From this point, Dr. Witt proceeds to draw in the similar analytical frameworks of the Anglican reformers, Richard Hooker and John Jewel. He shows how their approach to the same question of the kinds of biblical law echoes that of Aquinas, and provides present-day Christians with all of the tools necessary to meet the same-sex arguments head-on. In doing so, he points out the oft-repeated fallacy about the so-called “three-legged stool”:
In contemporary Anglican theology, Richard Hooker is often cited most famously for his “three-legged stool” of Scripture, reason, and tradition, to which the fourth leg of “experience” is sometimes added. There is no such three-legged stool in Hooker’s writings. To the contrary, an oft-cited passage is regularly misinterpreted to suggest that Hooker viewed Scripture, tradition, and reason as of equal authority. Rather, the passage has to be understood in the context of the central hermeneutical issue of Hooker’s Laws of Ecclesiastical Polity—how the Church recognizes which areas of Scripture are permanently binding and which are not. The crucial principle of the so-called three-legged stool is actually Hooker’s own affirmation of the principle of the sufficiency of Scripture already endorsed by Jewel. The original context of the passage is the distinction Hooker makes between doctrine and morals (which are unchangeable, and therefore permanently binding) and matters of church order and polity (which are changeable, and thus not permanently binding). Hooker stated: “The church hath authority to establish that for an order at one time, which at another time it may abolish, and in both it may do well. But that which in doctrine the church doth now deliver rightly as a truth, no man will say that it may hereafter recall, and as rightly avouch the contrary. Laws touching matter of order are changeable, by the power of the church; articles concerning doctrine not so.” This appears immediately before the famous passage and is the key to its interpretation “Be it in matter of the one kind or of the other [i.e., doctrine or order], what Scripture doth plainly deliver, to that the first place both of credit and obedience is due; the next whereunto is whatsoever any man can necessarily conclude by force of reason; after these the voice of the church succeedeth.” [Richard Hooker, Of the Laws of Ecclesiastical Polity (London: J.M. Dent & Sons, 1907, reprint 1954), 2 vols. Laws 5.8.2.]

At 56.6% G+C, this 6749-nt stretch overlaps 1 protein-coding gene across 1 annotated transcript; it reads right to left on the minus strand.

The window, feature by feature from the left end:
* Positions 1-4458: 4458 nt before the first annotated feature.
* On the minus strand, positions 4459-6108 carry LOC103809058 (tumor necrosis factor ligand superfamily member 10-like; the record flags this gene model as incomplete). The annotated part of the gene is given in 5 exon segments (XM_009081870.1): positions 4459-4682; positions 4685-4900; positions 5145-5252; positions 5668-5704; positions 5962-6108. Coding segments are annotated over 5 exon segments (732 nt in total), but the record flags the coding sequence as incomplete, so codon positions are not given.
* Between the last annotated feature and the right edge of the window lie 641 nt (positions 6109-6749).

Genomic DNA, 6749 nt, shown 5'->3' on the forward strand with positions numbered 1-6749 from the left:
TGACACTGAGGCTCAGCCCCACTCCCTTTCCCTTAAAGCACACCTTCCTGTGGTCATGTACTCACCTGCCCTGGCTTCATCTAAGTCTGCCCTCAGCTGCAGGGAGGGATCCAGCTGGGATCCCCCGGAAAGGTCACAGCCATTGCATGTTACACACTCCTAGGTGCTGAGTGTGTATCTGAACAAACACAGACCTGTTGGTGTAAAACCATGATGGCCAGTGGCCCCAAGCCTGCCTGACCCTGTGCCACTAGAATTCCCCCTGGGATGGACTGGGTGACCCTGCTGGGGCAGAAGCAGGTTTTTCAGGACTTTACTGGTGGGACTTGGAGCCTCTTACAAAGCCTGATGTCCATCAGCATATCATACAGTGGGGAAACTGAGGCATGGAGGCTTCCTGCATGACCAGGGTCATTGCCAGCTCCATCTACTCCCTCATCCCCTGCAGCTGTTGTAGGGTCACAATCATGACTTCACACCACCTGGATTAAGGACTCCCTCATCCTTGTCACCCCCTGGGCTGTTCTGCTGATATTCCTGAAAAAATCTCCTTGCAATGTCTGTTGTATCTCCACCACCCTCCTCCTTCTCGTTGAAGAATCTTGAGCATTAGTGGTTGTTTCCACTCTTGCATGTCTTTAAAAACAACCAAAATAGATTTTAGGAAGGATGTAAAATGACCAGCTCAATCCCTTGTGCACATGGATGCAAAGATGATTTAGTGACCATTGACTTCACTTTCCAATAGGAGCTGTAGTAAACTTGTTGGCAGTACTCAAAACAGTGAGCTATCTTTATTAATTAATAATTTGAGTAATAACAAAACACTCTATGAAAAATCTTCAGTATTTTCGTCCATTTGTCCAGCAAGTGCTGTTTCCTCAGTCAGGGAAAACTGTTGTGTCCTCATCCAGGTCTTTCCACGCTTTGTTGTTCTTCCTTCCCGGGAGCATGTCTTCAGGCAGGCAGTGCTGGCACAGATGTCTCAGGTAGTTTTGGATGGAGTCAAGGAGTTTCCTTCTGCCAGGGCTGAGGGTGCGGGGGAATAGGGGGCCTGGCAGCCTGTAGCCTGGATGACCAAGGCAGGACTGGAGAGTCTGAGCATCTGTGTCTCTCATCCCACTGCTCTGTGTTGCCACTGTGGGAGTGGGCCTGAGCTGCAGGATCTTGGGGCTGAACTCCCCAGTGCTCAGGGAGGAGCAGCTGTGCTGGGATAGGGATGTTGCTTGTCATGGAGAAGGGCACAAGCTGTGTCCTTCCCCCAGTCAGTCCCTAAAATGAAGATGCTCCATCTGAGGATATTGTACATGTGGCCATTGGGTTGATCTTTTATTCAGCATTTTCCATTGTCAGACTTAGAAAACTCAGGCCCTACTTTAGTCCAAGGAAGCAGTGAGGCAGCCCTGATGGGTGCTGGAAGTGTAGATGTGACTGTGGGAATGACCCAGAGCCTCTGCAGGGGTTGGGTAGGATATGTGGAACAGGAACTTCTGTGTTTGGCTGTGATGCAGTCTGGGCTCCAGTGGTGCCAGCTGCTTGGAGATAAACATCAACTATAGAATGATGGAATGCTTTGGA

I hope I have given enough of the flavor and direction of Dr. Witt’s article to encourage you to visit his site and read or download it in its entirety. Here is a final excerpt, from his Conclusion:
In conclusion, classical biblical interpreters like Augustine, Thomas Aquinas, Jewel and Hooker, remind us that not everything in Scripture has permanent moral authority, for all times and in all places. As Augustine pointed out, customs change because times change. At the same time, we need to remember that the historic Church has developed a hermeneutic to distinguish between moral matters contained in Scripture (which are always obligatory), and matters of ceremony or civil law. Hooker and the 39 Articles are good guides to this understanding. It would be seriously misleading, however, to conclude that this distinction makes room for a change in the Church’s historic opposition to homosexual practice. What the Church’s historic hermeneutic allows for are variations in social and religious practices and laws having to do with exclusive life-long heterosexual marriage, for example, as Hooker, pointed out, the exchange or wedding rings, or what are the limits of marital consanguinity. But heterosexual marriage is itself a divine institution, grounded in creation. A faithful reading of Scripture understands that sexual relations are restricted to the context intended by God when he created humanity in his image, as male and female.
If the revisionist attempts to find biblical justification or re-interpretation to justify same-sex relations fail insofar as they do not adequately take into account what Scripture actually says about sexuality, the extra-biblical attempts to find reasons for the Church to approve of same-sex activity also fail insofar as they do not take the biblical material into account at all. If theology as understood historically is faith seeking understanding, that is, critical reflection on the subject matter of revelation as witnessed to in Holy Scripture and Church tradition, then these latter approaches are not properly theological. Although both Scripture and Church tradition have much to say about the place of human sexuality in God’s intentions for humanity in creation, redemption, and eschatological beatitude, these latter approaches studiously avoid discussing this.